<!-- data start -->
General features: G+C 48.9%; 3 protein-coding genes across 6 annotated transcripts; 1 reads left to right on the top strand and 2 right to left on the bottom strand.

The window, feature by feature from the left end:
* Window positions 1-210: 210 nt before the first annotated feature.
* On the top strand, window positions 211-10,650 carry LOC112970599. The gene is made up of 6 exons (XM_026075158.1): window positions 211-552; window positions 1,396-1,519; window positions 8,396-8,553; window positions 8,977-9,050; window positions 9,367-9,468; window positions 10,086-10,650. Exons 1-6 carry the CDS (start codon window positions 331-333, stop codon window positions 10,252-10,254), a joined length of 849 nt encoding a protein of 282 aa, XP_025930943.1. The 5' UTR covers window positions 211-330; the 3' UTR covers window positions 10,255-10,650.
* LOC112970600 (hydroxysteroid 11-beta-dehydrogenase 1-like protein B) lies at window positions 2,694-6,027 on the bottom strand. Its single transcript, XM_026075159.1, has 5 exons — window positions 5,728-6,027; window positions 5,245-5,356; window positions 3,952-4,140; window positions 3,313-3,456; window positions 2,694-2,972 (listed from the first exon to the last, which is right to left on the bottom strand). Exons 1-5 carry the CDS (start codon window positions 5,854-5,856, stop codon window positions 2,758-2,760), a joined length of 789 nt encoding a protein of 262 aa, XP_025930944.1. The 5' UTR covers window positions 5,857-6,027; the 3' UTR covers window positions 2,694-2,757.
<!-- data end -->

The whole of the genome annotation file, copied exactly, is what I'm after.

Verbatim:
General features: G+C 48.9%; 3 protein-coding genes across 6 annotated transcripts; 1 reads left to right on the top strand and 2 right to left on the bottom strand.

The window, feature by feature from the left end:
* Window positions 1-210: 210 nt before the first annotated feature.
* On the top strand, window positions 211-10,650 carry LOC112970599. The gene is made up of 6 exons (XM_026075158.1): window positions 211-552; window positions 1,396-1,519; window positions 8,396-8,553; window positions 8,977-9,050; window positions 9,367-9,468; window positions 10,086-10,650. Exons 1-6 carry the CDS (start codon window positions 331-333, stop codon window positions 10,252-10,254), a joined length of 849 nt encoding a protein of 282 aa, XP_025930943.1. The 5' UTR covers window positions 211-330; the 3' UTR covers window positions 10,255-10,650.
* LOC112970600 (hydroxysteroid 11-beta-dehydrogenase 1-like protein B) lies at window positions 2,694-6,027 on the bottom strand. Its single transcript, XM_026075159.1, has 5 exons — window positions 5,728-6,027; window positions 5,245-5,356; window positions 3,952-4,140; window positions 3,313-3,456; window positions 2,694-2,972 (listed from the first exon to the last, which is right to left on the bottom strand). Exons 1-5 carry the CDS (start codon window positions 5,854-5,856, stop codon window positions 2,758-2,760), a joined length of 789 nt encoding a protein of 262 aa, XP_025930944.1. The 5' UTR covers window positions 5,857-6,027; the 3' UTR covers window positions 2,694-2,757.